Tobii Looking at Gaming, Power and Mobiles

We caught up with Tobii in its meeting room where we found the company in a very positive mood as it has been expanding the range of support that it has received. Whereas last year, it had four or five applications (games) with support for its gaze tracking technology, it now has around 50. It has also been finding that companies in the mobile space are getting interested and the company has done a deal for its tracking in an Honor smartphone from Huawei that is shipping in China.

We got a demonstration of the company’s latest technology which seems to have got more accurate, with good tracking (independently) of gaze direction and head movement. The company also told us that it is getting better at tracking gaze on larger displays – previous versions of the sensor and software were limited to around 27″ diagonal displays.

As we reported from IFA, Acer has now announced the first monitor with gaze integrated and a number of additional products will be shown in coming months, the company said.

In addition to the gaming application, Tobii was showing how gaze could be used to improve power consumption. For example, keyboards these days are often illuminated, which uses some power. However, this is a waste of power unless the user is looking at the keyboard. Tobii can detect the part of the keyboard that is being looked at and just light that part when needed. The backlight can also be dimmed if the user is not looking at the display to save power.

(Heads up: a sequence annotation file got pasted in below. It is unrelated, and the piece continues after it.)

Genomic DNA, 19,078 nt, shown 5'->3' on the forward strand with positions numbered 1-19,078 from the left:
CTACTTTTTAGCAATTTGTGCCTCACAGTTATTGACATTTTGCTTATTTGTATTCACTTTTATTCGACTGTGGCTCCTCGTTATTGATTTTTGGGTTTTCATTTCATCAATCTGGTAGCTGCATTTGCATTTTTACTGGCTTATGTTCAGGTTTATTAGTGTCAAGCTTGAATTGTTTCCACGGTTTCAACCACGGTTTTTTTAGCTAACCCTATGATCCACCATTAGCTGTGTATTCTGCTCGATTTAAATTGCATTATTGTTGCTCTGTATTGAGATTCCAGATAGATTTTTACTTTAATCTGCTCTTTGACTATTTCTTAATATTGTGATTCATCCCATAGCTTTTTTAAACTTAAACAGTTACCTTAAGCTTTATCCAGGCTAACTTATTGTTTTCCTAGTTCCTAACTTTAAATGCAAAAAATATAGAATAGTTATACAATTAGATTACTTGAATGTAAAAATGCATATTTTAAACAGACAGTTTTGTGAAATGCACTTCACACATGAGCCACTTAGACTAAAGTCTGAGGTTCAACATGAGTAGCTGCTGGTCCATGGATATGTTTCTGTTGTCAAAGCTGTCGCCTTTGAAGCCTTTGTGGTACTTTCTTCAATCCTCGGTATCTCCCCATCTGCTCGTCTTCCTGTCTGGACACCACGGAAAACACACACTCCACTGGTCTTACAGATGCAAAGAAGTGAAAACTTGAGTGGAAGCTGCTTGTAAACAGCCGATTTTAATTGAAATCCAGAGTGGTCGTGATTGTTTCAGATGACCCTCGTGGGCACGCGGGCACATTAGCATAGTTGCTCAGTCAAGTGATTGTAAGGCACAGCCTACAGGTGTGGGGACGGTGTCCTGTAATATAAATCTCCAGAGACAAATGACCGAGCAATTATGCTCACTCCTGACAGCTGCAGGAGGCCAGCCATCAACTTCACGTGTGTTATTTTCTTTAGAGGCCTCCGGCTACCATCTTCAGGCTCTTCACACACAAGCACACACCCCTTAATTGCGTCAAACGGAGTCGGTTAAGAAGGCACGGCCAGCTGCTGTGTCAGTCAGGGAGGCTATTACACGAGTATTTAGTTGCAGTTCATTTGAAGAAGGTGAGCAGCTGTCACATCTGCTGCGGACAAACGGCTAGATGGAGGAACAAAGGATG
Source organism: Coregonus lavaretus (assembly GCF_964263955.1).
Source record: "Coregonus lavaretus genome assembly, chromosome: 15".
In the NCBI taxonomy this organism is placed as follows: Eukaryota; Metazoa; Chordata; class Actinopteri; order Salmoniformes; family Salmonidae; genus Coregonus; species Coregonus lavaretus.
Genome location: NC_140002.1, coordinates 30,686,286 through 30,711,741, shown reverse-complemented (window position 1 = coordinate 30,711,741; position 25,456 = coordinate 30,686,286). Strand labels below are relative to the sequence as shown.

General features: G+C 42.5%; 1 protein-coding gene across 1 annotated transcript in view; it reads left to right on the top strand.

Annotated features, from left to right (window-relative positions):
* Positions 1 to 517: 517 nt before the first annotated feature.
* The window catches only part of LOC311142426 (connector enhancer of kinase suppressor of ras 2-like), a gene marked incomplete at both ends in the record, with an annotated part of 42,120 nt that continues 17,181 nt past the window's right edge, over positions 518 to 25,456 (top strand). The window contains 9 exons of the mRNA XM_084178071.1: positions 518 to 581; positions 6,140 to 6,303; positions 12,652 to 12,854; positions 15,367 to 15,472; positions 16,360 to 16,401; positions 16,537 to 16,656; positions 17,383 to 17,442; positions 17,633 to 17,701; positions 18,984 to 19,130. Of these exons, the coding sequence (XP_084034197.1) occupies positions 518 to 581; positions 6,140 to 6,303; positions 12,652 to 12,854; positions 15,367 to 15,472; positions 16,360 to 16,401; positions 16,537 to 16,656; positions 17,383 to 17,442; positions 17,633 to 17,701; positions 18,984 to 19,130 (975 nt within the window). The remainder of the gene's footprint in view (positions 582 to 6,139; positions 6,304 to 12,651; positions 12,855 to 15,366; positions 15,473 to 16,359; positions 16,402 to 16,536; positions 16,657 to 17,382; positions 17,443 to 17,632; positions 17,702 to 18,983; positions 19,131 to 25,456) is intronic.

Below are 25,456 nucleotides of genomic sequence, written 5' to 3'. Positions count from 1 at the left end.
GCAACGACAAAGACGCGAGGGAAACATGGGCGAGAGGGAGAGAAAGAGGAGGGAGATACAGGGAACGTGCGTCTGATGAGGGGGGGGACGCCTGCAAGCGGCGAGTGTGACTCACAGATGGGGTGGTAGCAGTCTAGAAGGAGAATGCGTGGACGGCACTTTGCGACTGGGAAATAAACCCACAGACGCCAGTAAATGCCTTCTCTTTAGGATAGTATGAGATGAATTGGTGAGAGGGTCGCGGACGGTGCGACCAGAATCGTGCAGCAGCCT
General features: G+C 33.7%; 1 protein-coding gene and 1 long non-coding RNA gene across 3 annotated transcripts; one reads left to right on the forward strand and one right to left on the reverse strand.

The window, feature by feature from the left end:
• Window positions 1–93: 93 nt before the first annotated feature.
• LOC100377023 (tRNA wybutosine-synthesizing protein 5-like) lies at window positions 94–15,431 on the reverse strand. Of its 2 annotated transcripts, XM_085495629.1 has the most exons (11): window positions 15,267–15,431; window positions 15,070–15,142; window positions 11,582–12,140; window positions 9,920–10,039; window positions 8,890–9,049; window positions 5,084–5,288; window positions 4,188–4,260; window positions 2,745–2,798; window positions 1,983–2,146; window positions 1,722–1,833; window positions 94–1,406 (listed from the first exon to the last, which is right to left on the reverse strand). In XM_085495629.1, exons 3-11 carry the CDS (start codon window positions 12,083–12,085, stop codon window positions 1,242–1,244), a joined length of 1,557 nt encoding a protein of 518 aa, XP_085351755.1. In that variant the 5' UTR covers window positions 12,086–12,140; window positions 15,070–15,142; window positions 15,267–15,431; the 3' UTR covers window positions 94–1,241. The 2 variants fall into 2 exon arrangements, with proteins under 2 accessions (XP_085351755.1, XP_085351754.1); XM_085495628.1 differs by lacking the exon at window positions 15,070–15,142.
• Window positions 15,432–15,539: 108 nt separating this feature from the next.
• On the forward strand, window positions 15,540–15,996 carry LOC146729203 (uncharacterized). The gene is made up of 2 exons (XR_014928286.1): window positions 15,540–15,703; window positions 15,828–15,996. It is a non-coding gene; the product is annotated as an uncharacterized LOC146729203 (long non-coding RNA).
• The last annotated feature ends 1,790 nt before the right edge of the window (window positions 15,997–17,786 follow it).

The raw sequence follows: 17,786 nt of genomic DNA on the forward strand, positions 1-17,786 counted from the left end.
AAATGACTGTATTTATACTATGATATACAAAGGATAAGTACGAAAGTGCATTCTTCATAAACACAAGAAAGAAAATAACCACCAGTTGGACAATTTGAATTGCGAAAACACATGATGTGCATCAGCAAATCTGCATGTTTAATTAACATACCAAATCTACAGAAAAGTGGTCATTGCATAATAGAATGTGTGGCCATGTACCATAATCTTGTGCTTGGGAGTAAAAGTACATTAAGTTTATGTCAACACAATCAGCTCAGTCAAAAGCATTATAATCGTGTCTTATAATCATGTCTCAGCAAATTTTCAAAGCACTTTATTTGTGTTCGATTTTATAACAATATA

Tobii Acer Notebook

Of course, one of the applications of gaze is foveated rendering – controlling the detail on a rendered image to reduce the power needed, especially in VR. We’ve had a number of demos of this technique, but the demo from Tobii was the most seamless – we had a sense of some of the image being less clear at some points, but it wasn’t distracting as it has been on other software that we have seen in the past. With the process enabled, the power taken to render a scene dropped by half. The technique can be used to reduce power, or to boost frame rates or spatial resolution. Tobii claims the performance boost is typically from 30% to 70%.

Tobii told us that the process of optimising the performance while minimising the visual impact is quite complex and needs to take into account a lot of factors in the image. (BR)